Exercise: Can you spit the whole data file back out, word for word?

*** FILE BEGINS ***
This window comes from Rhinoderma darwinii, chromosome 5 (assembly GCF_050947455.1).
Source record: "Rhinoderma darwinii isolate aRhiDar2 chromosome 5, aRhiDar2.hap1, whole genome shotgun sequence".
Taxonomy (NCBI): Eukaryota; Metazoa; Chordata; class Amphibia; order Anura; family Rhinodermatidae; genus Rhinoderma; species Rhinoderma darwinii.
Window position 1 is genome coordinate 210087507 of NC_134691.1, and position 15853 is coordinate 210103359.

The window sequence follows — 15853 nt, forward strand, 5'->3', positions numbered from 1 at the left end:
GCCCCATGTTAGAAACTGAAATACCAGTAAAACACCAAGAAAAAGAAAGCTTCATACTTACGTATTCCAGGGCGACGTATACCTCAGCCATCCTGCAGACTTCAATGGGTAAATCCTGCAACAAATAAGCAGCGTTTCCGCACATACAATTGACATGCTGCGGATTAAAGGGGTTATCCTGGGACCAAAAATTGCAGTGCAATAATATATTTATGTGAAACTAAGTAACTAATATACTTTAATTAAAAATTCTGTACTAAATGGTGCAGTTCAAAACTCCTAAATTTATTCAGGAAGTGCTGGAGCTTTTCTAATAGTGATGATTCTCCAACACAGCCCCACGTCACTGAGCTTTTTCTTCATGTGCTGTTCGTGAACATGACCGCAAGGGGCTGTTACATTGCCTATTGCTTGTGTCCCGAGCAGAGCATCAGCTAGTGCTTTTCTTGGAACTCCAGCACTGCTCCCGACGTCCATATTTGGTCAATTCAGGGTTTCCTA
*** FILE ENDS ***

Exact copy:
This window comes from Rhinoderma darwinii, chromosome 5 (assembly GCF_050947455.1).
Source record: "Rhinoderma darwinii isolate aRhiDar2 chromosome 5, aRhiDar2.hap1, whole genome shotgun sequence".
Taxonomy (NCBI): Eukaryota; Metazoa; Chordata; class Amphibia; order Anura; family Rhinodermatidae; genus Rhinoderma; species Rhinoderma darwinii.
Window position 1 is genome coordinate 210087507 of NC_134691.1, and position 15853 is coordinate 210103359.

The window sequence follows — 15853 nt, forward strand, 5'->3', positions numbered from 1 at the left end:
GCCCCATGTTAGAAACTGAAATACCAGTAAAACACCAAGAAAAAGAAAGCTTCATACTTACGTATTCCAGGGCGACGTATACCTCAGCCATCCTGCAGACTTCAATGGGTAAATCCTGCAACAAATAAGCAGCGTTTCCGCACATACAATTGACATGCTGCGGATTAAAGGGGTTATCCTGGGACCAAAAATTGCAGTGCAATAATATATTTATGTGAAACTAAGTAACTAATATACTTTAATTAAAAATTCTGTACTAAATGGTGCAGTTCAAAACTCCTAAATTTATTCAGGAAGTGCTGGAGCTTTTCTAATAGTGATGATTCTCCAACACAGCCCCACGTCACTGAGCTTTTTCTTCATGTGCTGTTCGTGAACATGACCGCAAGGGGCTGTTACATTGCCTATTGCTTGTGTCCCGAGCAGAGCATCAGCTAGTGCTTTTCTTGGAACTCCAGCACTGCTCCCGACGTCCATATTTGGTCAATTCAGGGTTTCCTA